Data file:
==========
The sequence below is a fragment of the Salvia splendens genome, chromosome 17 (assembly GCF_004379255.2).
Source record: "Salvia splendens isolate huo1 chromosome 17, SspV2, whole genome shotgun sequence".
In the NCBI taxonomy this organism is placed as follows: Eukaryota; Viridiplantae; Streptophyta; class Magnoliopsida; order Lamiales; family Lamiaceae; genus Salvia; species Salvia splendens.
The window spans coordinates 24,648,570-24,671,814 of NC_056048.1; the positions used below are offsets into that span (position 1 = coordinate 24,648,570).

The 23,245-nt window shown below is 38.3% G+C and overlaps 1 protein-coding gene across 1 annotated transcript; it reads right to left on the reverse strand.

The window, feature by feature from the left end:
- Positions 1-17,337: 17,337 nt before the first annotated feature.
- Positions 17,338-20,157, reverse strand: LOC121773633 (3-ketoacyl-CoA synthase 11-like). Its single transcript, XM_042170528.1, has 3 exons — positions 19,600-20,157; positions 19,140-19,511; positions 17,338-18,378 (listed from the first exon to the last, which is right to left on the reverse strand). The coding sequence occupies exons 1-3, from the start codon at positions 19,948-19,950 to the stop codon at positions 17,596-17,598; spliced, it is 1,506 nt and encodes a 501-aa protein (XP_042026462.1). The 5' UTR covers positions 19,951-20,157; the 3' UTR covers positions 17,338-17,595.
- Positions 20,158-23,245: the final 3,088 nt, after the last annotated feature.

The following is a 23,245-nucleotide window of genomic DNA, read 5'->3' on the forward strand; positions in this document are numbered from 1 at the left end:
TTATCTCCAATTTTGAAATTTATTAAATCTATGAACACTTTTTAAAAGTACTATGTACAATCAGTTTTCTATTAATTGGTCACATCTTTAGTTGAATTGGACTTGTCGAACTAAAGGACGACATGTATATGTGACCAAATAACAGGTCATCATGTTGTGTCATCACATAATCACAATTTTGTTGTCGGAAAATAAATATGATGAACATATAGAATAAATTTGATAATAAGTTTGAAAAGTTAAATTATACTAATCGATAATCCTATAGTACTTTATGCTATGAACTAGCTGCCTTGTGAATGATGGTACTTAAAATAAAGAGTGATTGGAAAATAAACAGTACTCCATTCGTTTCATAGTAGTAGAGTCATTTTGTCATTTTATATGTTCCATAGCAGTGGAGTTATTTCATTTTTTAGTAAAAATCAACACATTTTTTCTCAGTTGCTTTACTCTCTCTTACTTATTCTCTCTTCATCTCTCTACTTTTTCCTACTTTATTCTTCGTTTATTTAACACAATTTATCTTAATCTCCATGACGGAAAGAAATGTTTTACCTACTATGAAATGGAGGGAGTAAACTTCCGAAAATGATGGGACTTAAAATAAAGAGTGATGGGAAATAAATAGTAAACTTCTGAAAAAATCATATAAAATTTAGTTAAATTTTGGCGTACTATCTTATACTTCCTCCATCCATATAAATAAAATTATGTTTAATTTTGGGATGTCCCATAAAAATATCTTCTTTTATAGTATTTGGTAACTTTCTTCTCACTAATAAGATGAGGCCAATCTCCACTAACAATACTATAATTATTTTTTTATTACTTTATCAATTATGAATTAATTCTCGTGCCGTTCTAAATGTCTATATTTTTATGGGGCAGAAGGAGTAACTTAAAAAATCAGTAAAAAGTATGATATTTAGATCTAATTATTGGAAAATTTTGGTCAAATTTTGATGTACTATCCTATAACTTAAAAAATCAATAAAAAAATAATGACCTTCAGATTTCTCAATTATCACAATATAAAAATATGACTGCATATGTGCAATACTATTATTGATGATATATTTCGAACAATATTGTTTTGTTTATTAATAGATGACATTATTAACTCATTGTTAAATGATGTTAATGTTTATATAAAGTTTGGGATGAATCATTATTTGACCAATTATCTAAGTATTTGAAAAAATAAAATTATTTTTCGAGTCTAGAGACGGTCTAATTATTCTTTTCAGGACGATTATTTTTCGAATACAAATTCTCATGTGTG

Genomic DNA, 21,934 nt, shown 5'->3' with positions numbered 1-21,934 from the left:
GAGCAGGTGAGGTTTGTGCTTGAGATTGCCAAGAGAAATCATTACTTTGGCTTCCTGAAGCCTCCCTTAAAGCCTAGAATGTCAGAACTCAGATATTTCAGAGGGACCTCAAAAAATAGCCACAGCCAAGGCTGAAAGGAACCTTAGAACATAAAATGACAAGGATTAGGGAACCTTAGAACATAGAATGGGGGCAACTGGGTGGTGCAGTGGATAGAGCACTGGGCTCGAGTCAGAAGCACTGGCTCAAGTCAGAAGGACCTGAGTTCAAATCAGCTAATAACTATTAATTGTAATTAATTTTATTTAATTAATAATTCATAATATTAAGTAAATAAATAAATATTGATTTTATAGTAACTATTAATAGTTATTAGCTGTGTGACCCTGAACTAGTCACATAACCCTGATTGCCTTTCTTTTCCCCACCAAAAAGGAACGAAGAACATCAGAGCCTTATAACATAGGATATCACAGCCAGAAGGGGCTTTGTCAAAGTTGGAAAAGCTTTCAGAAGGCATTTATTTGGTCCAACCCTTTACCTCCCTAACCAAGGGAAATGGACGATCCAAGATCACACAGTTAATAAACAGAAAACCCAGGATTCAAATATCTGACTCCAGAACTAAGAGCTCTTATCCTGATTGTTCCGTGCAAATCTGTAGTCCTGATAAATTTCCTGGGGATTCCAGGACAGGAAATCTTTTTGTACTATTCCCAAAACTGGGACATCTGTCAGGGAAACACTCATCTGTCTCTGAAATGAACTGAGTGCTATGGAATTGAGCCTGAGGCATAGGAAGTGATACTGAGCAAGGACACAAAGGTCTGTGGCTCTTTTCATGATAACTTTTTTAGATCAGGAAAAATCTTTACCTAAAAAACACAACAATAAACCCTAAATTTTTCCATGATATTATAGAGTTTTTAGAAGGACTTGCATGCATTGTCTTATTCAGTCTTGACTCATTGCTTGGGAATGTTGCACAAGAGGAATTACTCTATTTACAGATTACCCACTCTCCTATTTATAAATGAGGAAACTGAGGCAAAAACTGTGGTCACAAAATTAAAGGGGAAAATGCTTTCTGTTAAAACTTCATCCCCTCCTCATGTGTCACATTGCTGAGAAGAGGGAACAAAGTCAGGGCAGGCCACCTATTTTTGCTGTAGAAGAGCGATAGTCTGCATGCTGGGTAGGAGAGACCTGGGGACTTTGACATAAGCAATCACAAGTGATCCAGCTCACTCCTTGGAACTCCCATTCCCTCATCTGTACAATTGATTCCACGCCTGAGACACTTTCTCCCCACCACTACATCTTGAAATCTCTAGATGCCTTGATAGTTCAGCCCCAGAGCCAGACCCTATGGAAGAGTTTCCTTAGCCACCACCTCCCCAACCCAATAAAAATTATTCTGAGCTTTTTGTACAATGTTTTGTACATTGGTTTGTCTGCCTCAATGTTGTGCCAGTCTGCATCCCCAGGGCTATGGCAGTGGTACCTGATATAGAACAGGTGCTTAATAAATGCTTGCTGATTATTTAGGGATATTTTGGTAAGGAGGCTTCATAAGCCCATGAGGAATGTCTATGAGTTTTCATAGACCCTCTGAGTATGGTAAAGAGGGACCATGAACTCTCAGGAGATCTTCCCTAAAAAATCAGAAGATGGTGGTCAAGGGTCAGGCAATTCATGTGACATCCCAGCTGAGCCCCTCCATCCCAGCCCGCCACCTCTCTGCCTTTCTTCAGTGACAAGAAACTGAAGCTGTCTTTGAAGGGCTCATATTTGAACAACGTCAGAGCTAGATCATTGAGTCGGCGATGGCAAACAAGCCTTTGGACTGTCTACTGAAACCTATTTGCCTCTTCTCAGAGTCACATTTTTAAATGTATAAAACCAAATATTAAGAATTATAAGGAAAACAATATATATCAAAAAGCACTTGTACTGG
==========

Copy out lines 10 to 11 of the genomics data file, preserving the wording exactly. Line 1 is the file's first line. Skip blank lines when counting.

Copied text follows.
The following is a 23,245-nucleotide window of genomic DNA, read 5'->3' on the forward strand; positions in this document are numbered from 1 at the left end:
TTATCTCCAATTTTGAAATTTATTAAATCTATGAACACTTTTTAAAAGTACTATGTACAATCAGTTTTCTATTAATTGGTCACATCTTTAGTTGAATTGGACTTGTCGAACTAAAGGACGACATGTATATGTGACCAAATAACAGGTCATCATGTTGTGTCATCACATAATCACAATTTTGTTGTCGGAAAATAAATATGATGAACATATAGAATAAATTTGATAATAAGTTTGAAAAGTTAAATTATACTAATCGATAATCCTATAGTACTTTATGCTATGAACTAGCTGCCTTGTGAATGATGGTACTTAAAATAAAGAGTGATTGGAAAATAAACAGTACTCCATTCGTTTCATAGTAGTAGAGTCATTTTGTCATTTTATATGTTCCATAGCAGTGGAGTTATTTCATTTTTTAGTAAAAATCAACACATTTTTTCTCAGTTGCTTTACTCTCTCTTACTTATTCTCTCTTCATCTCTCTACTTTTTCCTACTTTATTCTTCGTTTATTTAACACAATTTATCTTAATCTCCATGACGGAAAGAAATGTTTTACCTACTATGAAATGGAGGGAGTAAACTTCCGAAAATGATGGGACTTAAAATAAAGAGTGATGGGAAATAAATAGTAAACTTCTGAAAAAATCATATAAAATTTAGTTAAATTTTGGCGTACTATCTTATACTTCCTCCATCCATATAAATAAAATTATGTTTAATTTTGGGATGTCCCATAAAAATATCTTCTTTTATAGTATTTGGTAACTTTCTTCTCACTAATAAGATGAGGCCAATCTCCACTAACAATACTATAATTATTTTTTTATTACTTTATCAATTATGAATTAATTCTCGTGCCGTTCTAAATGTCTATATTTTTATGGGGCAGAAGGAGTAACTTAAAAAATCAGTAAAAAGTATGATATTTAGATCTAATTATTGGAAAATTTTGGTCAAATTTTGATGTACTATCCTATAACTTAAAAAATCAATAAAAAAATAATGACCTTCAGATTTCTCAATTATCACAATATAAAAATATGACTGCATATGTGCAATACTATTATTGATGATATATTTCGAACAATATTGTTTTGTTTATTAATAGATGACATTATTAACTCATTGTTAAATGATGTTAATGTTTATATAAAGTTTGGGATGAATCATTATTTGACCAATTATCTAAGTATTTGAAAAAATAAAATTATTTTTCGAGTCTAGAGACGGTCTAATTATTCTTTTCAGGACGATTATTTTTCGAATACAAATTCTCATGTGTG